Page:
I'm what they call a pantser.  I just start working ideas like working a lump of clay until something forms and I go "AHA!", then I just start writing.  About halfway or 2/3s in I start working on an outline to get to a satisfactory ending.  I revise the first bits here if I need to, then guide the characters along the outline, but my outline is more like a Lego structure, not one made out of steel.  I like to be able to take it apart and reform it from time-to-time as my ideas coalesce into something with substance.  It's really very organic, but then I probably have a lot of pruning to do on the rewrite.

      The thing I don't really like about the STRUCTURE at the beginning in the story development phase is that it requires you to be brilliant all at once.  Your plot really needs to be strong or it won't matter how much meat you put on that weakling.  I find that I have what I hope is brilliance in small doses.   A scene or an idea sparks and grows and I can mold it and shape it and add other ideas to it and then that leads to more ideas.  Like I said, it's organic like that.  I'm interested in how you develop your stories, I love to hear all about it!



BTW I will be looking for some alpha readers soon.  If you like Sci Fi and Paranormal Romance it might be up your alley, please let me know if you would be interested.

Clear Ether!

4 comments:

  1. Yay! I'm so happy for you!
    Definitely stay away for at least a month. You'll be glad you did (you get a much more fresher perspective).
    Take a break and then start on something else!!

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  2. A lot of pantsers have that kind of view of outlining and plotting, but it isn't really like that. Anymore than your first draft will be a fixed thing that won't change between now and the final draft. I don't think anyone has that clear idea of how a story will go before they've written it.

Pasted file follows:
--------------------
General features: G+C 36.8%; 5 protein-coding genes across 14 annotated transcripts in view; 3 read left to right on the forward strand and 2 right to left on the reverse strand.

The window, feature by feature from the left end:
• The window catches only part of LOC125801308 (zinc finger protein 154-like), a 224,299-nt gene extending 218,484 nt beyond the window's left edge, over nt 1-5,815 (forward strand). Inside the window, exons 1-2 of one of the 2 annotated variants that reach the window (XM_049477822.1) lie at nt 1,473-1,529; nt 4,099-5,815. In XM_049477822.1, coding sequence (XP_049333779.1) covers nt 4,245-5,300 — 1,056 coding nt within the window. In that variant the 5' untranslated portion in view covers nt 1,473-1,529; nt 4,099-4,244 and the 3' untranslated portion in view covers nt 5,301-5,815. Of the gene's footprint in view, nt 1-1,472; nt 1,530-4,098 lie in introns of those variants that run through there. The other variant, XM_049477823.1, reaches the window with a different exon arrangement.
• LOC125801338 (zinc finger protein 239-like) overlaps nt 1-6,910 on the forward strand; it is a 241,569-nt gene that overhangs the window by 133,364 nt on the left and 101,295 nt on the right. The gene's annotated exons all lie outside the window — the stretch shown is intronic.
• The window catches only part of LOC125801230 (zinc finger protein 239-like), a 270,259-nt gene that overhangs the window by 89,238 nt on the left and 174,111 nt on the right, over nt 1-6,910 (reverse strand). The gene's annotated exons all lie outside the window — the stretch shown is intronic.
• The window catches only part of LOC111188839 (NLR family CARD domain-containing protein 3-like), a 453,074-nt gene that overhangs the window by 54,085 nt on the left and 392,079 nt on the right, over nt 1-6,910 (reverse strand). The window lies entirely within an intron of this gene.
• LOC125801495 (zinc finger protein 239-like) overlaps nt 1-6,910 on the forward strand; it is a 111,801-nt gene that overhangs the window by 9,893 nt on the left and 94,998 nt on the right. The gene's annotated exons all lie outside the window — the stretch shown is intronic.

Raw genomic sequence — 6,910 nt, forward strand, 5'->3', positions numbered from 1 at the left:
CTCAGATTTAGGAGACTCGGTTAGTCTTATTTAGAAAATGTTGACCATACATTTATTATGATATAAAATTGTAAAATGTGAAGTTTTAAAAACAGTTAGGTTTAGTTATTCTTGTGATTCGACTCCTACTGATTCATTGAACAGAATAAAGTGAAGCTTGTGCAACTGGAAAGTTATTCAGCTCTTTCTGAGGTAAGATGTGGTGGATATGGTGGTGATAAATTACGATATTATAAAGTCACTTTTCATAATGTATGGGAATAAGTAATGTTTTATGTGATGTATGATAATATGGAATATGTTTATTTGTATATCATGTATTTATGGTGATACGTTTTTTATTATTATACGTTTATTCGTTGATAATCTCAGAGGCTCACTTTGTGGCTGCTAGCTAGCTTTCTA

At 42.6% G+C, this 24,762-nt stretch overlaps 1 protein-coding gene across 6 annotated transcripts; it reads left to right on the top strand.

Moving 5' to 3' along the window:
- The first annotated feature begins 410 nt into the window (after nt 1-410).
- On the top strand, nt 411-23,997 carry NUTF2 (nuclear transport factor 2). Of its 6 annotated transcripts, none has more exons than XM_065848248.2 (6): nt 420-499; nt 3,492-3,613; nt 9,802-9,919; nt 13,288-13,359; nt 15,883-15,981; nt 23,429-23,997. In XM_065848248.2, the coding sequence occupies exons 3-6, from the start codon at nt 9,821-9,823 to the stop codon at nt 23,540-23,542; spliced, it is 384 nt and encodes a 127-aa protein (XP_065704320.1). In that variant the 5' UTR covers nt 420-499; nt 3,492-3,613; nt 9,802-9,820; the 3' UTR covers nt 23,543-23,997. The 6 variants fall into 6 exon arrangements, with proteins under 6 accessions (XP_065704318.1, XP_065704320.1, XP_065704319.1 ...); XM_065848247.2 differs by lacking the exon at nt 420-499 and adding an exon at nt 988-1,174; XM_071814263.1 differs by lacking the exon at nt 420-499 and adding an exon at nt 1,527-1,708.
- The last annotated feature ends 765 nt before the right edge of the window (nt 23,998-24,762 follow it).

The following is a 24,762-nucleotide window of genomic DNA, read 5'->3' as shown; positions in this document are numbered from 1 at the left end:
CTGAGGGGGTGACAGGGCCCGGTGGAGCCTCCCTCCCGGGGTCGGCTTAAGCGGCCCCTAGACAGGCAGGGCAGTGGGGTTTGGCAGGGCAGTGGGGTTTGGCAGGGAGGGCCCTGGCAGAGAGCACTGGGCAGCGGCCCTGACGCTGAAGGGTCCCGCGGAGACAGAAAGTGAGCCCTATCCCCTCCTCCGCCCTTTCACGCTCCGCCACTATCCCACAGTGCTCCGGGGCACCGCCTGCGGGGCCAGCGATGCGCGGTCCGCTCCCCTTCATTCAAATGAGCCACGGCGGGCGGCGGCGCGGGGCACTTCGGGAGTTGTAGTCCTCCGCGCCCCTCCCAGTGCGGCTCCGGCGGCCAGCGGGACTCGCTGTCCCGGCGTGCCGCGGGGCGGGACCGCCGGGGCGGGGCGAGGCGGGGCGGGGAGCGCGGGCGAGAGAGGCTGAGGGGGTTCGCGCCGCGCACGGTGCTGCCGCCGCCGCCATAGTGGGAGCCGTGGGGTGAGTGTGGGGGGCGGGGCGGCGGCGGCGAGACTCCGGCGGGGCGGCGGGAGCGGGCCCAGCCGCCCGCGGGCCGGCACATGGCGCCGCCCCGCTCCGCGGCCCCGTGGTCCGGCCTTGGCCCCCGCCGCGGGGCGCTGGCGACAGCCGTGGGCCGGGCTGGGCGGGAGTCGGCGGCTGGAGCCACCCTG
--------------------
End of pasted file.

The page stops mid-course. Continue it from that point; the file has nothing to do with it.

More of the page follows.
Those formulaic, fill in the blanks type of structures (that you often find in screenplay books) tend to be for people who'd like to write something, but don't have a story.

    Which doesn't sound like a problem for you. Congrats on reaching the end of your first draft.

    mood

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  3. Congratulations!
    The only time I manage to complete an entire manuscript was during Nano :(
    I'm not giving up, though. I'm still scribbling away on a current WIP so hopefully I put up a "Done" post on my writing blog :)
    Ren

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  4. Stacy, I'm trying to stay away from it, but I have time right now, which I likely won't when I get back. Thanks!

    Thanks Mood, I suppose it help make it easier to pump stories out, and some of my favorite authors outline heavily first. maybe that is something I can evolve.

    Ren, I did Nano last year and hit the 50k mark but I am nowhere near finishing that one yet. I may go back to that one next, or I may work on the sequel. I wish you good finishing vibes for your WIP!